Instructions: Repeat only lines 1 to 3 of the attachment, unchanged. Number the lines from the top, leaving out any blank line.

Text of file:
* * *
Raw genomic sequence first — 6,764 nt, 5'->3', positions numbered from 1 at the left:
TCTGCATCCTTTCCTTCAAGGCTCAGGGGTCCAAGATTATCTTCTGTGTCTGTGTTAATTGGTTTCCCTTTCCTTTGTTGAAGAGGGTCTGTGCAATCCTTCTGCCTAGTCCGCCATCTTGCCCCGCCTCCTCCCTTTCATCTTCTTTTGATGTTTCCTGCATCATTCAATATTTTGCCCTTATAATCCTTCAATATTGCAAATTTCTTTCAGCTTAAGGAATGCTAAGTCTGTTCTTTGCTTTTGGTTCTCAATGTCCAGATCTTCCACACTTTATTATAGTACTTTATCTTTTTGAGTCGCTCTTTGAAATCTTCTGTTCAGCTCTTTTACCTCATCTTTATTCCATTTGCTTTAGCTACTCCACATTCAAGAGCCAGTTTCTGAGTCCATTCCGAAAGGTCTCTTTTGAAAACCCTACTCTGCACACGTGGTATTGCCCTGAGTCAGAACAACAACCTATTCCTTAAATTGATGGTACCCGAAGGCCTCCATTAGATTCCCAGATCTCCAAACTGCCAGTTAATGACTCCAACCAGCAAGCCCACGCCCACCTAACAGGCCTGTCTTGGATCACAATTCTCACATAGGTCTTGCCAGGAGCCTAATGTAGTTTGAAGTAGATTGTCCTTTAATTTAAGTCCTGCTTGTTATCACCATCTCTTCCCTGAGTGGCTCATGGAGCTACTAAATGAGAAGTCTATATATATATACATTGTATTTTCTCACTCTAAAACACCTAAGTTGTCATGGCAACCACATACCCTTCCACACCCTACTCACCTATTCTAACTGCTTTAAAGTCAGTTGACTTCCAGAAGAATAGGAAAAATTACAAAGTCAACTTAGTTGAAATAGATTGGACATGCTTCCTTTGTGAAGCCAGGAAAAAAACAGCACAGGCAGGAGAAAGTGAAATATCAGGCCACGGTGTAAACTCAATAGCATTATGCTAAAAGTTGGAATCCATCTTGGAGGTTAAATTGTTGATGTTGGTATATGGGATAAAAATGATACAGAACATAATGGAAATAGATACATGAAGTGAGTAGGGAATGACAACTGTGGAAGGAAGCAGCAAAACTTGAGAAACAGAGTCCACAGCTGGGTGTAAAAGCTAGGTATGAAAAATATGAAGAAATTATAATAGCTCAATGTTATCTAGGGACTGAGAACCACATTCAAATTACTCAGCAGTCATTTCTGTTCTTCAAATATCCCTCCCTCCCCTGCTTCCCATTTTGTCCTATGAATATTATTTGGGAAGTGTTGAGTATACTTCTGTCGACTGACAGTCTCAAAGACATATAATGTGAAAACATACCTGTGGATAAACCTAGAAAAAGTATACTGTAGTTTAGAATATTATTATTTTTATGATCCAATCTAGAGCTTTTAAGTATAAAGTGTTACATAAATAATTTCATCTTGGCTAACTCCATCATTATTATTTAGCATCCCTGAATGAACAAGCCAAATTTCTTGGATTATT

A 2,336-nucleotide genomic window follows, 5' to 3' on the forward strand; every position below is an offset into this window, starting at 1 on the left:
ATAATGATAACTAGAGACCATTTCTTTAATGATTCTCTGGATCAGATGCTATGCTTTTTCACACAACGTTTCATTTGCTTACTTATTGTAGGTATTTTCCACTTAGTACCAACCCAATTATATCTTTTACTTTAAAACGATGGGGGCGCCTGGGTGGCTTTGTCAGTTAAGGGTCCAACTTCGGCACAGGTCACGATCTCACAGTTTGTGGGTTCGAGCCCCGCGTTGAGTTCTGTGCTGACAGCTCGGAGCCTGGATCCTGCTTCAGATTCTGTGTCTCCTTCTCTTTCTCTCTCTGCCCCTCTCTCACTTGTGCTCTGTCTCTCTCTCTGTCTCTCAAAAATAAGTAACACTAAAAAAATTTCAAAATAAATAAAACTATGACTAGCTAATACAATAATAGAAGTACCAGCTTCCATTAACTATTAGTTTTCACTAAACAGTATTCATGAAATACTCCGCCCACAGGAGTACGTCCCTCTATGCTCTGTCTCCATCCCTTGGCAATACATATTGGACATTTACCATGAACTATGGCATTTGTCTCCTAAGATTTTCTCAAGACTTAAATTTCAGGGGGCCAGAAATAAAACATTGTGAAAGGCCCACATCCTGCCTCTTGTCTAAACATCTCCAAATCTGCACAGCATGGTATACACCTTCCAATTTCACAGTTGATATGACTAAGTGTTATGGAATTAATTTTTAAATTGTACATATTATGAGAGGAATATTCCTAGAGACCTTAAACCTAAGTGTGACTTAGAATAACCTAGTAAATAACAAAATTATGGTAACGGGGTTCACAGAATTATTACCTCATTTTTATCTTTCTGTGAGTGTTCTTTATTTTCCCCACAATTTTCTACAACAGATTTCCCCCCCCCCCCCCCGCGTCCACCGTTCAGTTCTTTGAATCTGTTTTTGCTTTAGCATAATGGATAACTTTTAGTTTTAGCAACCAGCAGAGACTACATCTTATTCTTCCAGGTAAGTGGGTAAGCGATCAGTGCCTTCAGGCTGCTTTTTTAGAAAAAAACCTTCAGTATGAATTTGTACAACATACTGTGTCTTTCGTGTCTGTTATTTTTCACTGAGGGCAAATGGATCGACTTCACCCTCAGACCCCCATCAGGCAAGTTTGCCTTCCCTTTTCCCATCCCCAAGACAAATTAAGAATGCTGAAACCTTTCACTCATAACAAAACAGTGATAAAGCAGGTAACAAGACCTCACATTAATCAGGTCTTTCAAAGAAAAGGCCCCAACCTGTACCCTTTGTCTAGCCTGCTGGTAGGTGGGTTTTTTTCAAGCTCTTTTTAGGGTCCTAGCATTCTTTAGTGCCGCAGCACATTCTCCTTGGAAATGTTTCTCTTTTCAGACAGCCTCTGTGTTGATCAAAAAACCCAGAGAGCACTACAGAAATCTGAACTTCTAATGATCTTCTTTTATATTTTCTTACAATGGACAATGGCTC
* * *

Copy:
Raw genomic sequence first — 6,764 nt, 5'->3', positions numbered from 1 at the left:
TCTGCATCCTTTCCTTCAAGGCTCAGGGGTCCAAGATTATCTTCTGTGTCTGTGTTAATTGGTTTCCCTTTCCTTTGTTGAAGAGGGTCTGTGCAATCCTTCTGCCTAGTCCGCCATCTTGCCCCGCCTCCTCCCTTTCATCTTCTTTTGATGTTTCCTGCATCATTCAATATTTTGCCCTTATAATCCTTCAATATTGCAAATTTCTTTCAGCTTAAGGAATGCTAAGTCTGTTCTTTGCTTTTGGTTCTCAATGTCCAGATCTTCCACACTTTATTATAGTACTTTATCTTTTTGAGTCGCTCTTTGAAATCTTCTGTTCAGCTCTTTTACCTCATCTTTATTCCATTTGCTTTAGCTACTCCACATTCAAGAGCCAGTTTCTGAGTCCATTCCGAAAGGTCTCTTTTGAAAACCCTACTCTGCACACGTGGTATTGCCCTGAGTCAGAACAACAACCTATTCCTTAAATTGATGGTACCCGAAGGCCTCCATTAGATTCCCAGATCTCCAAACTGCCAGTTAATGACTCCAACCAGCAAGCCCACGCCCACCTAACAGGCCTGTCTTGGATCACAATTCTCACATAGGTCTTGCCAGGAGCCTAATGTAGTTTGAAGTAGATTGTCCTTTAATTTAAGTCCTGCTTGTTATCACCATCTCTTCCCTGAGTGGCTCATGGAGCTACTAAATGAGAAGTCTATATATATATACATTGTATTTTCTCACTCTAAAACACCTAAGTTGTCATGGCAACCACATACCCTTCCACACCCTACTCACCTATTCTAACTGCTTTAAAGTCAGTTGACTTCCAGAAGAATAGGAAAAATTACAAAGTCAACTTAGTTGAAATAGATTGGACATGCTTCCTTTGTGAAGCCAGGAAAAAAACAGCACAGGCAGGAGAAAGTGAAATATCAGGCCACGGTGTAAACTCAATAGCATTATGCTAAAAGTTGGAATCCATCTTGGAGGTTAAATTGTTGATGTTGGTATATGGGATAAAAATGATACAGAACATAATGGAAATAGATACATGAAGTGAGTAGGGAATGACAACTGTGGAAGGAAGCAGCAAAACTTGAGAAACAGAGTCCACAGCTGGGTGTAAAAGCTAGGTATGAAAAATATGAAGAAATTATAATAGCTCAATGTTATCTAGGGACTGAGAACCACATTCAAATTACTCAGCAGTCATTTCTGTTCTTCAAATATCCCTCCCTCCCCTGCTTCCCATTTTGTCCTATGAATATTATTTGGGAAGTGTTGAGTATACTTCTGTCGACTGACAGTCTCAAAGACATATAATGTGAAAACATACCTGTGGATAAACCTAGAAAAAGTATACTGTAGTTTAGAATATTATTATTTTTATGATCCAATCTAGAGCTTTTAAGTATAAAGTGTTACATAAATAATTTCATCTTGGCTAACTCCATCATTATTATTTAGCATCCCTGAATGAACAAGCCAAATTTCTTGGATTATT

A 2,336-nucleotide genomic window follows, 5' to 3' on the forward strand; every position below is an offset into this window, starting at 1 on the left: